But I wanted to ask, Deb, whether you'd be willing to let me use what you wrote. I've been thinking of having comments pages for some of my SCA writings, and what you wrote made me think it might be a fun idea for the homeschooling essays too, so that people could choose to read comments on those or not.


Sure you can use it, in whatever way you think would best serve your purpose.

I went hunting for my mom's button box. She still had it, on top of a high dresser, in the same old tin I remember and we pulled it out, and with my old auntie there, Dylan and mom and I sat and looked at buttons.

You can't know how many things came up and how many memories stirred out of my 85 year old auntie and how really wonderful it was to sit with all those buttons.

People do nice things for me all the time, but when you dredged up that particular memory you really gave something back I'd forgotten I had.

Thanks Sandra.

Deb L

These aren't my granny's buttons, they're from my own button tin.

Dear Sandra,

I just read "Leaning on a Truck." I am so grateful for you writing that. So much of life skims on the cusp of association, not direct concept. Playing with interesting objects spawns a whirligig of ideas, but more importantly, it allows for the drawing together of souls, while detracting from the awkwardness that often accompanies closeness and intimacy.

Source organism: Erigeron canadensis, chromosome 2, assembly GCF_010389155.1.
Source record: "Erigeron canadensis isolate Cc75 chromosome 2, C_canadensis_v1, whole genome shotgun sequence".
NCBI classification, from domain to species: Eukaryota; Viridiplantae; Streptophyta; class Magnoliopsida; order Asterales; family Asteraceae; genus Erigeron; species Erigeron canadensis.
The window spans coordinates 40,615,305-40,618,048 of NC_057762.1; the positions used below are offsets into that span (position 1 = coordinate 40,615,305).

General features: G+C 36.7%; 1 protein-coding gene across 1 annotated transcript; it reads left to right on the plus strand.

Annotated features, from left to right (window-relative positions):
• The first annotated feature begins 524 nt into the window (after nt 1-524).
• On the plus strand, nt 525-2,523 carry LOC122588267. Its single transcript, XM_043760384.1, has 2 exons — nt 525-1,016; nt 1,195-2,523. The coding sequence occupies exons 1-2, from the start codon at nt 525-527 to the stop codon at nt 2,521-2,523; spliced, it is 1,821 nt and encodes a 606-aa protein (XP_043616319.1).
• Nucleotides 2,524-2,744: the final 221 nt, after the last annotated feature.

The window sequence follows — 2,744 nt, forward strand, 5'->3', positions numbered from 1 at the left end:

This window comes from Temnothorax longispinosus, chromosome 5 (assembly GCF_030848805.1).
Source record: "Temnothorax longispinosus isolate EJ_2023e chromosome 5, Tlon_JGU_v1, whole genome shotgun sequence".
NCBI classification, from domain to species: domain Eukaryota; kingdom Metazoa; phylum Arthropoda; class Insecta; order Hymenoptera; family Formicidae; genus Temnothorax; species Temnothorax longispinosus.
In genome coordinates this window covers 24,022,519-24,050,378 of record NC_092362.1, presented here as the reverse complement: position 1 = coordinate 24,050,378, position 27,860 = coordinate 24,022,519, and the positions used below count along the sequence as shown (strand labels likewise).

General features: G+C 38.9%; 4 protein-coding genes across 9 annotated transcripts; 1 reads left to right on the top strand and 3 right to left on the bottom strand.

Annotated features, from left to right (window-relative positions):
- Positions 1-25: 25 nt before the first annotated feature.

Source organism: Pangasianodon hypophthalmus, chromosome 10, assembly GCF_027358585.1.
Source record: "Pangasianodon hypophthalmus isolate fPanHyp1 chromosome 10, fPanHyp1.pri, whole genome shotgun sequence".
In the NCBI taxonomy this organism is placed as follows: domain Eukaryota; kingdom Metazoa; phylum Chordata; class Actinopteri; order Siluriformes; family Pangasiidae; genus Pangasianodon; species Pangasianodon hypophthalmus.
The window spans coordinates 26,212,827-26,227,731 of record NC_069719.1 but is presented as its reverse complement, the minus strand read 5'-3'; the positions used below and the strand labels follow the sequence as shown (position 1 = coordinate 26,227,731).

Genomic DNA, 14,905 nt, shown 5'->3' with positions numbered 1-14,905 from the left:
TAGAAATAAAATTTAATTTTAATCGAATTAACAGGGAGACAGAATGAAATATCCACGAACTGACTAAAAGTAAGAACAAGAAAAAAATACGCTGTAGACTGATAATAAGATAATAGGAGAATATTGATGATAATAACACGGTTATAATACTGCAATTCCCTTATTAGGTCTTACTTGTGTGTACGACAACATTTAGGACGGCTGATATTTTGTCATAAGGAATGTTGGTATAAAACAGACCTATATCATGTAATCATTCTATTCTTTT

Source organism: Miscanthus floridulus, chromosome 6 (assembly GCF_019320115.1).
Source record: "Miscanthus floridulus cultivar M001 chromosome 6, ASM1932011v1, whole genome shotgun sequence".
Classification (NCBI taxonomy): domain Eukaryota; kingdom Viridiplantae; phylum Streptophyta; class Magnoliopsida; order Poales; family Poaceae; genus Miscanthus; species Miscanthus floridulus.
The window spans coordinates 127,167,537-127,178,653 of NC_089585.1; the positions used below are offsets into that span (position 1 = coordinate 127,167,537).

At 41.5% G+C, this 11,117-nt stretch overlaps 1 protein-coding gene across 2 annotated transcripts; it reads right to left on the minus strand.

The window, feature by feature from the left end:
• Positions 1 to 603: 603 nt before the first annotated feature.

People's souls have been burned in so many ways that the initial phases of conversation are fraught with defenses and social platitudes that serve little to deepen and much to defend the turf of the heart.

The subtleties of play as a comforting distraction to the tenuous desire to be close and reveal our souls—that is something I will carry within me forever, after reading this article. I will get out the double set of parquetry blocks and leave them out. I will set out the odd bits of life that my mother collected, that tempt fingers to reach out and touch the mysterious Pepsi bottle marked "Do Not Imbibe. Water from the Dead Sea."

But above all, I will look at life in a less direct, more inferential way. Each of us can all-to-often be unintentionally intimidating or coercive of certain responses, not only with our kids, but with others—who see us as "adults" and that ties to a whole realm of concepts that that plays into in their lives. By creating opportunities for the mind to lay down its defenses and in childlike innocence engage in play, a myriad of thought-opportunities emerges.

I hide and heal behind art—it frees me to think and to release the hurt I have experienced in life. The elements of art are precisely what you create and engender constantly—free play and opportunity to exchange heart and love, ideas and wonderings, using anything and everything interesting or intriguing in life.